The floods continue in northern and eastern Sudan and the number of people affected by the heavy rains and overflowing rivers is rising.
John English is head of the emergency assessment team for the International Federation of the Red Cross and Red Crescent Societies. From Khartoum, he spoke to VOA English to Africa Service reporter Joe De Capua about the effects of the floods.
“As the situation currently stands, I think that we could probably talk about 100,000 households that have been affected by the flooding. So, we’ve had an increase in the last few weeks. At the moment we can probably say around a half million people have been affected by the ongoing flooding. We’re seeing new areas being affected by rainfall and we’re seeing re-flooding in some of the areas that were affected right at the beginning,” he says.
This is the peak of the rainy season, according to English. “So the situation is developing, but certainly the misery caused by this flooding is continuing and affecting more people,” says English.
Some areas remain inaccessible by road and have been isolated for several weeks. Helicopter is the only way to reach those areas. Planes can’t land because there are no runways.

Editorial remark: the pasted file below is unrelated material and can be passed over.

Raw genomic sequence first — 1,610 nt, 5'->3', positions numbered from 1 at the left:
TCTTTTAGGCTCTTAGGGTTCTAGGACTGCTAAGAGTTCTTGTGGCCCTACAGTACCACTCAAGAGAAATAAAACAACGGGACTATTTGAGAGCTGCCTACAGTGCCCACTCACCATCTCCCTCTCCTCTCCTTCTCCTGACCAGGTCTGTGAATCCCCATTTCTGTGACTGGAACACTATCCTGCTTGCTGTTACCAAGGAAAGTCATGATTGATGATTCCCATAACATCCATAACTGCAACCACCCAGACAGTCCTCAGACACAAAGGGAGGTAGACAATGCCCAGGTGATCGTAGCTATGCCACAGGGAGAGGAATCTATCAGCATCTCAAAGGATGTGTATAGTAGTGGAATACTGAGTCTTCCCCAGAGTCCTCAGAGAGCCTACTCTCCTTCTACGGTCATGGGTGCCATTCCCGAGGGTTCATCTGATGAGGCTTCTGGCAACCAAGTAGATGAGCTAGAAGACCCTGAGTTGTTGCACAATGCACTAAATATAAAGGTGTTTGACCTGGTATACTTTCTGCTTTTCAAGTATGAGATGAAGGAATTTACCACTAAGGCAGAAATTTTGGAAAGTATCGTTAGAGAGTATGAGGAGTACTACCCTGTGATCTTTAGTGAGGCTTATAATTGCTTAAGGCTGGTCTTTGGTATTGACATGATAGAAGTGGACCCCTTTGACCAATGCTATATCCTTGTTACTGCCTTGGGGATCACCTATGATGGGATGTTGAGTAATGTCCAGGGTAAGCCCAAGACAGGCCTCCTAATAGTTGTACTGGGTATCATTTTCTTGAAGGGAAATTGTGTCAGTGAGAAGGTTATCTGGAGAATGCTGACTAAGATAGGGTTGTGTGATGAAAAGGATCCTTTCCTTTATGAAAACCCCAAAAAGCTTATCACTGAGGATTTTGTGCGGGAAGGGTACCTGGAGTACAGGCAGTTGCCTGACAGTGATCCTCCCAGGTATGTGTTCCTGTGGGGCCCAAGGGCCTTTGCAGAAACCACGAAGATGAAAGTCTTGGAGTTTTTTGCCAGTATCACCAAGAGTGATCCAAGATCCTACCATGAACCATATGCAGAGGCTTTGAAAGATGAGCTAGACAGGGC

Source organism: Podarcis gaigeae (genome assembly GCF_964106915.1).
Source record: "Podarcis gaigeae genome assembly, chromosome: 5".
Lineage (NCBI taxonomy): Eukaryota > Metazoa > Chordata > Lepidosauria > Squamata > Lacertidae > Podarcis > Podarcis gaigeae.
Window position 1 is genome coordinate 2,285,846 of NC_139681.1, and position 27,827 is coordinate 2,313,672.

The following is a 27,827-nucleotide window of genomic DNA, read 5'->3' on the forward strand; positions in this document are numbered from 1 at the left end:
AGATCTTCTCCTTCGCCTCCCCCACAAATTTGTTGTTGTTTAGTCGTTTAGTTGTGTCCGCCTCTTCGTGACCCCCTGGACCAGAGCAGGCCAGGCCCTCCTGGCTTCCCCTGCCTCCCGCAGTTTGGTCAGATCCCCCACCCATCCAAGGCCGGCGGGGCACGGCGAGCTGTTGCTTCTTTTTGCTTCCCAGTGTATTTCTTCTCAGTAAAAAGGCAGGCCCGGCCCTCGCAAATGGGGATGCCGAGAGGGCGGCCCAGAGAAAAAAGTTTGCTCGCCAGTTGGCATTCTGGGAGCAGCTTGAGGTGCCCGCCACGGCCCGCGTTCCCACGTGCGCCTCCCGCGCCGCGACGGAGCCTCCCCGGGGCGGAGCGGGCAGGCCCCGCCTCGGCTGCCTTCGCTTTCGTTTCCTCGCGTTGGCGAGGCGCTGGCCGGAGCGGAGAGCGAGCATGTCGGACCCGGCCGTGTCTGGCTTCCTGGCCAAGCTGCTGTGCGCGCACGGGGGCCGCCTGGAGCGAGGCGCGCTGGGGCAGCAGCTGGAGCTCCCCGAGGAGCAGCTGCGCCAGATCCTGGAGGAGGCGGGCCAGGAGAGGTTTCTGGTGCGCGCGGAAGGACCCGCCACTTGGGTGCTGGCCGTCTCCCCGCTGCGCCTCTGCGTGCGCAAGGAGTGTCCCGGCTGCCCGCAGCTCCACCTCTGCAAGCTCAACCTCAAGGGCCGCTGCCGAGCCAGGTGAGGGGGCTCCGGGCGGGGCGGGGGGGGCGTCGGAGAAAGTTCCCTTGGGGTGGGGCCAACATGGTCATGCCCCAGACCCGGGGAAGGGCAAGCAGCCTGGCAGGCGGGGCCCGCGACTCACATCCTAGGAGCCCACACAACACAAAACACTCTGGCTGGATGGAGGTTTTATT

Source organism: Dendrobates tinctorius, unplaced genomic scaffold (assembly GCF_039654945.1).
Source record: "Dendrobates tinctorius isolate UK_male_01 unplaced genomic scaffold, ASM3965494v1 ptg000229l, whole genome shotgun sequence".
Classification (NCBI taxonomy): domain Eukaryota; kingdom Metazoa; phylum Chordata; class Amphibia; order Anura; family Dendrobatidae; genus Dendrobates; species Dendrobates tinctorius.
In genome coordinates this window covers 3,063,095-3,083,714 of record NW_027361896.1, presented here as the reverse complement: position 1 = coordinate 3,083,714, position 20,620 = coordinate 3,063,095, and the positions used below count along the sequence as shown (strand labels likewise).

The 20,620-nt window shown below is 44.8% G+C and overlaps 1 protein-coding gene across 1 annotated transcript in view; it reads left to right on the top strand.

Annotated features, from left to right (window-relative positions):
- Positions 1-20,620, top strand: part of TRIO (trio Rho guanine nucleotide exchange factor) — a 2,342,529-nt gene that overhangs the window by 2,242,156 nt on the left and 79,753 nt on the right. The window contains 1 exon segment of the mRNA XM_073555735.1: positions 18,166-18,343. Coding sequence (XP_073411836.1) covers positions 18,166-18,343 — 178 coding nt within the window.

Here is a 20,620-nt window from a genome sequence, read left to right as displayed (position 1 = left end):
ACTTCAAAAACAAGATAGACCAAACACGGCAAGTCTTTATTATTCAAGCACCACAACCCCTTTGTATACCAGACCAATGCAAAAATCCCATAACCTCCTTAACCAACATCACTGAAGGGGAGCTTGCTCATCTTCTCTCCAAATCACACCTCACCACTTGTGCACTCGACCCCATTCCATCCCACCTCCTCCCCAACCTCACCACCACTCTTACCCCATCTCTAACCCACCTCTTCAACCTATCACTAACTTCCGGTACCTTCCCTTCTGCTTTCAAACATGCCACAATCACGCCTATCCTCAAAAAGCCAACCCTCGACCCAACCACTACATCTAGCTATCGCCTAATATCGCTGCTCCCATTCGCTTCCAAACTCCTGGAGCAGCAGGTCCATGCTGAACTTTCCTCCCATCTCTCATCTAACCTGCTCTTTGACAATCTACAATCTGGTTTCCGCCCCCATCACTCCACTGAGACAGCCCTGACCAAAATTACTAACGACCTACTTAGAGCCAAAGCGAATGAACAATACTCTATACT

English says that with the flooding has brought outbreaks of diarrhea and respiratory tract infections or worsened outbreaks that already existed. “In the east of Sudan around the areas of Gedaref and Kassala there has been an increase in the number of cases reported of acute water diarrhea, which is basically cholera,” he says.
About 700 cases of cholera have been reported, but Sudanese health officials and the Sudanese Red Crescent have been supplying medicine. “At the moment it seems to be under control…however with the ongoing flooding we probably expect the situation is going to continue…we’ve also been getting reports of a meningitis outbreak in Kordofan.”